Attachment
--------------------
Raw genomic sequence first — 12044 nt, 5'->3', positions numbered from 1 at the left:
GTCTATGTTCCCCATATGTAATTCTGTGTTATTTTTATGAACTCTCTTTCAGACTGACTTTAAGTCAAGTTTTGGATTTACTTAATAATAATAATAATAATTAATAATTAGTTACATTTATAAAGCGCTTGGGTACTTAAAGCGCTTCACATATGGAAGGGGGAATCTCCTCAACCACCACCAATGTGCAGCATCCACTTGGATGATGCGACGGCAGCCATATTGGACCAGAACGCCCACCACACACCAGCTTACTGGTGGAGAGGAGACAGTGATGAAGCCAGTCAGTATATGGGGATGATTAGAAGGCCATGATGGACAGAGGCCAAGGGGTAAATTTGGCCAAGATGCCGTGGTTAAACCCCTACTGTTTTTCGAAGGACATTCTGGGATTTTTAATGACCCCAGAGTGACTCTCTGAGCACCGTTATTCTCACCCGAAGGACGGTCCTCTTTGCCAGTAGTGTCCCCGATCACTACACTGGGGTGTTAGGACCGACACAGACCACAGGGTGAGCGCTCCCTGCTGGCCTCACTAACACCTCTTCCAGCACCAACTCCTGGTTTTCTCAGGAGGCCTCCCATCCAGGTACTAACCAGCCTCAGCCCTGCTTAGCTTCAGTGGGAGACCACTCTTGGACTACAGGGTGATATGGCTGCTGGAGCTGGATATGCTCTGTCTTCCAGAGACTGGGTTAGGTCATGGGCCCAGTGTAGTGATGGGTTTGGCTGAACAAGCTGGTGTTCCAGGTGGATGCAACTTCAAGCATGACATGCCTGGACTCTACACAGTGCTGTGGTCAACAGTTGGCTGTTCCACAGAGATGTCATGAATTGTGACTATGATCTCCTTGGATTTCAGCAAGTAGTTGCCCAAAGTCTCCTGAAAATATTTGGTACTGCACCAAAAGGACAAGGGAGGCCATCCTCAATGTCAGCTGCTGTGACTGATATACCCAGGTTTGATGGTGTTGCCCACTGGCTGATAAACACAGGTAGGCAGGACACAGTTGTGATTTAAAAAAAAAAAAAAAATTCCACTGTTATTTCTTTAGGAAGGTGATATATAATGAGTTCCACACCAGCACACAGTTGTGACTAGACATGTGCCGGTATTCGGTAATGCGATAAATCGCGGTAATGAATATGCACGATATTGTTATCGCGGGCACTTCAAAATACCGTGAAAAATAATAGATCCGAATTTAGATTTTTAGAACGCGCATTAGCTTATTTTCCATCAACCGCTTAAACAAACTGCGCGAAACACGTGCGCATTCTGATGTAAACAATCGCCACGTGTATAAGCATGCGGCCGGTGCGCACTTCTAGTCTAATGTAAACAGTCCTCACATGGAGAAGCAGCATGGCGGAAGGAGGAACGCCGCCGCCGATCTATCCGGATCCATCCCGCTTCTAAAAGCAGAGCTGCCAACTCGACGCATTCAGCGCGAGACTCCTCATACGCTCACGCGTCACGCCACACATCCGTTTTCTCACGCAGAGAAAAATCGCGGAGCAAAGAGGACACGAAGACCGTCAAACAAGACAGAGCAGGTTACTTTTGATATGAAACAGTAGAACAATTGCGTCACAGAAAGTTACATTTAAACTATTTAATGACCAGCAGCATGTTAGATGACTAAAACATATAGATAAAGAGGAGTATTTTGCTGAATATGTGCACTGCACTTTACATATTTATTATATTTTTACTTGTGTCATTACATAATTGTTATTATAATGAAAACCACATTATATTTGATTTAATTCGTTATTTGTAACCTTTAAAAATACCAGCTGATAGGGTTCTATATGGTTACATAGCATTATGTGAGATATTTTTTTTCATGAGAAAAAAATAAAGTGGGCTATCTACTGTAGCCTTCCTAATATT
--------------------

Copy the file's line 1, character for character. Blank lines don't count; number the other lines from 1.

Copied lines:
Raw genomic sequence first — 12044 nt, 5'->3', positions numbered from 1 at the left: